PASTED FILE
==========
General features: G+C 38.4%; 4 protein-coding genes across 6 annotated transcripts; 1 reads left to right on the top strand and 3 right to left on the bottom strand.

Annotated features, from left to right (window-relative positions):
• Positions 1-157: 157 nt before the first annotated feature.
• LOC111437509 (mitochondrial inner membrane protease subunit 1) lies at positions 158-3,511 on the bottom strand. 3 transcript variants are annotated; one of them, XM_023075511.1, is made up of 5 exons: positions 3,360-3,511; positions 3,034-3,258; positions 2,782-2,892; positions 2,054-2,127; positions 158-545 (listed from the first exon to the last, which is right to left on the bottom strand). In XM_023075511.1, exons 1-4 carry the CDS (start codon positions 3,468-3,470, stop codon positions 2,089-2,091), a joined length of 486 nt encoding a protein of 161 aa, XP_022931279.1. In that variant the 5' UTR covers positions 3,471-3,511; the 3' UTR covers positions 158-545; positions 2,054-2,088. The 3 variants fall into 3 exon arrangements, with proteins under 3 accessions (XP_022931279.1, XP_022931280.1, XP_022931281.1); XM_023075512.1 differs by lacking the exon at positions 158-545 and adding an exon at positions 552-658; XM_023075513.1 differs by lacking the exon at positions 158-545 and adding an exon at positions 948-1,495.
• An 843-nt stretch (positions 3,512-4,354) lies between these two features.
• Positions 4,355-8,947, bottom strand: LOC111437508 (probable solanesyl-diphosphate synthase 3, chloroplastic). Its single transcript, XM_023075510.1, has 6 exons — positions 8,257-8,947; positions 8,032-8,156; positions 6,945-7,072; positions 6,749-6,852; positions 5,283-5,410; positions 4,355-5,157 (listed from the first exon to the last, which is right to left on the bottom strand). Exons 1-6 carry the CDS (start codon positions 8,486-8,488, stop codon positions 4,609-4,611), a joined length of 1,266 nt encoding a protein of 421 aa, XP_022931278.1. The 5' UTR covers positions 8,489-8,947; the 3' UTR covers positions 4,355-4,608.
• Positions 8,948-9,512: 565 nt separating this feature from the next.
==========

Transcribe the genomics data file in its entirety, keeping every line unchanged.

General features: G+C 38.4%; 4 protein-coding genes across 6 annotated transcripts; 1 reads left to right on the top strand and 3 right to left on the bottom strand.

Annotated features, from left to right (window-relative positions):
• Positions 1-157: 157 nt before the first annotated feature.
• LOC111437509 (mitochondrial inner membrane protease subunit 1) lies at positions 158-3,511 on the bottom strand. 3 transcript variants are annotated; one of them, XM_023075511.1, is made up of 5 exons: positions 3,360-3,511; positions 3,034-3,258; positions 2,782-2,892; positions 2,054-2,127; positions 158-545 (listed from the first exon to the last, which is right to left on the bottom strand). In XM_023075511.1, exons 1-4 carry the CDS (start codon positions 3,468-3,470, stop codon positions 2,089-2,091), a joined length of 486 nt encoding a protein of 161 aa, XP_022931279.1. In that variant the 5' UTR covers positions 3,471-3,511; the 3' UTR covers positions 158-545; positions 2,054-2,088. The 3 variants fall into 3 exon arrangements, with proteins under 3 accessions (XP_022931279.1, XP_022931280.1, XP_022931281.1); XM_023075512.1 differs by lacking the exon at positions 158-545 and adding an exon at positions 552-658; XM_023075513.1 differs by lacking the exon at positions 158-545 and adding an exon at positions 948-1,495.
• An 843-nt stretch (positions 3,512-4,354) lies between these two features.
• Positions 4,355-8,947, bottom strand: LOC111437508 (probable solanesyl-diphosphate synthase 3, chloroplastic). Its single transcript, XM_023075510.1, has 6 exons — positions 8,257-8,947; positions 8,032-8,156; positions 6,945-7,072; positions 6,749-6,852; positions 5,283-5,410; positions 4,355-5,157 (listed from the first exon to the last, which is right to left on the bottom strand). Exons 1-6 carry the CDS (start codon positions 8,486-8,488, stop codon positions 4,609-4,611), a joined length of 1,266 nt encoding a protein of 421 aa, XP_022931278.1. The 5' UTR covers positions 8,489-8,947; the 3' UTR covers positions 4,355-4,608.
• Positions 8,948-9,512: 565 nt separating this feature from the next.